There’s a new experimental vaccine in town, and researchers at the University of Texas Southwestern Medical Center in Dallas say it could delay the effects of alzheimer’s.
According to Newsweek, recent trials yielded good results when testing the vaccine on mice, which may lead to human trials in the future. And while “the journey from animal tests to human use” is often a challenging one, one of the study’s senior authors says that if the vaccine is proven safe, it could significantly cut dementia cases.
The Alzheimer’s Assocation notes the degenerative brain disease as the sixth leading cause of death in the U.S.
“About 5.7 million Americans are currently living with Alzheimer’s and researchers predict that number will rise to 14 million by 2050,” Newsweek writes. “Between 2000 and 2015, deaths related to Alzheimer’s disease increased by 123 percent.”
The Alzheimer’s Association has also named the disease a public health crisis among Black people, with alzheimer’s being more prevalent among African Americans than white folks (estimates range from 14 to 100 percent higher).
A vaccine could mean huge reduction in these numbers, and could even extend the length of people’s lives.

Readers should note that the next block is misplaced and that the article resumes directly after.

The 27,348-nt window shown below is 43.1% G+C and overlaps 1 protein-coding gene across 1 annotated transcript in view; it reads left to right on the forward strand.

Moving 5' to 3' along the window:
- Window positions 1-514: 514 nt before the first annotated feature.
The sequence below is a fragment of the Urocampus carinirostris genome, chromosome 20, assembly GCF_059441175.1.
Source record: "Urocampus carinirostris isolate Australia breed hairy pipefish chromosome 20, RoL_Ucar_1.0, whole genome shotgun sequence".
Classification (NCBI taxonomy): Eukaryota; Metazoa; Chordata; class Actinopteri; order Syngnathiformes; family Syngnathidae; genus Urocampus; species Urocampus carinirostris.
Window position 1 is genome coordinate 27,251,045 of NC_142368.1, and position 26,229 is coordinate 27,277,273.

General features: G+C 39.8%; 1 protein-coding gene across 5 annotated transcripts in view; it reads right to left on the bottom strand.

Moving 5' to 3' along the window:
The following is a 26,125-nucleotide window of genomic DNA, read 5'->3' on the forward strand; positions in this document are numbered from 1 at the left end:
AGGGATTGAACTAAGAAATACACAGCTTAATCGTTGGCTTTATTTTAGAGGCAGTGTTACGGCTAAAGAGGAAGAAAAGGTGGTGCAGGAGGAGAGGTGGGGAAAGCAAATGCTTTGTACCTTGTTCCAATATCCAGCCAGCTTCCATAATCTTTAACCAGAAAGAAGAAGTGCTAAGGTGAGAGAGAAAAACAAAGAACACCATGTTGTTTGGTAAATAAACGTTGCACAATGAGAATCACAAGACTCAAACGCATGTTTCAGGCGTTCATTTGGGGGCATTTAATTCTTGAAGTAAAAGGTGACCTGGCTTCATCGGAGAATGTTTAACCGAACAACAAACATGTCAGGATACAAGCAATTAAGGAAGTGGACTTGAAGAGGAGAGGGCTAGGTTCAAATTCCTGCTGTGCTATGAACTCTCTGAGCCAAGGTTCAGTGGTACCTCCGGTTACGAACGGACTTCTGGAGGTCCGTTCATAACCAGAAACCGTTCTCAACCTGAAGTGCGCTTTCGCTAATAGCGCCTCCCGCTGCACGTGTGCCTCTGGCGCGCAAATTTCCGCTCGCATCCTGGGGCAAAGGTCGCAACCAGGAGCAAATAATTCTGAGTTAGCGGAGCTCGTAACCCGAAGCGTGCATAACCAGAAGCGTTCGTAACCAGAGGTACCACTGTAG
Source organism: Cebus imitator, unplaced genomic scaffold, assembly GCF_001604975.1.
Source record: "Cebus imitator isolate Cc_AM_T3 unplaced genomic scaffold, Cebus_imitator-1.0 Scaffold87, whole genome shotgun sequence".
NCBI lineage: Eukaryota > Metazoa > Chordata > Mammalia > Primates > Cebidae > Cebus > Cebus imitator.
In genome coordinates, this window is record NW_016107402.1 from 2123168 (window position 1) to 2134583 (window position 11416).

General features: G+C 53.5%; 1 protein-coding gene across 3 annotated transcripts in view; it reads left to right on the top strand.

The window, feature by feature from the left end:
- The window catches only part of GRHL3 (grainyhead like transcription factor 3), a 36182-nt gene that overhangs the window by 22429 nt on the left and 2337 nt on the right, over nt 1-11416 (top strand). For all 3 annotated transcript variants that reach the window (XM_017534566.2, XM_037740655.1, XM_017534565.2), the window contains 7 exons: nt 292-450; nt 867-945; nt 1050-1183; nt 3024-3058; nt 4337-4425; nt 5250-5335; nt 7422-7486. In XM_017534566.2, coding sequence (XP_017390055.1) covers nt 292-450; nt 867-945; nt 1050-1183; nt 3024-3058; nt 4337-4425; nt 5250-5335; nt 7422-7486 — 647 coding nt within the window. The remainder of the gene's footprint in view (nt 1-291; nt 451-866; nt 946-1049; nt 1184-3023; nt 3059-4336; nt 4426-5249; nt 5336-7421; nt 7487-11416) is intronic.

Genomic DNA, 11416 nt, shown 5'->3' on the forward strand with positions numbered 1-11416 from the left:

“The vaccine works by prompting the body to produce antibodies inhibiting the buildup of amyloid and tau, two proteins that are hallmarks of the degenerative brain disease,” USA Today explains. “The vaccine is one of several promising treatments aimed at reducing the buildup of those substances before they become deadly plaques and tangles in the brain.”
Doris Lambracht-Washington, a professor of neurology and neurotherapeutics at the University of Texas Southwestern Medical Center goes on to explain: “If the onset of the disease could be delayed by even five years, that would be enormous for the patients and their families. The number of dementia cases could drop by half.”
Read more about the experimental vaccine here.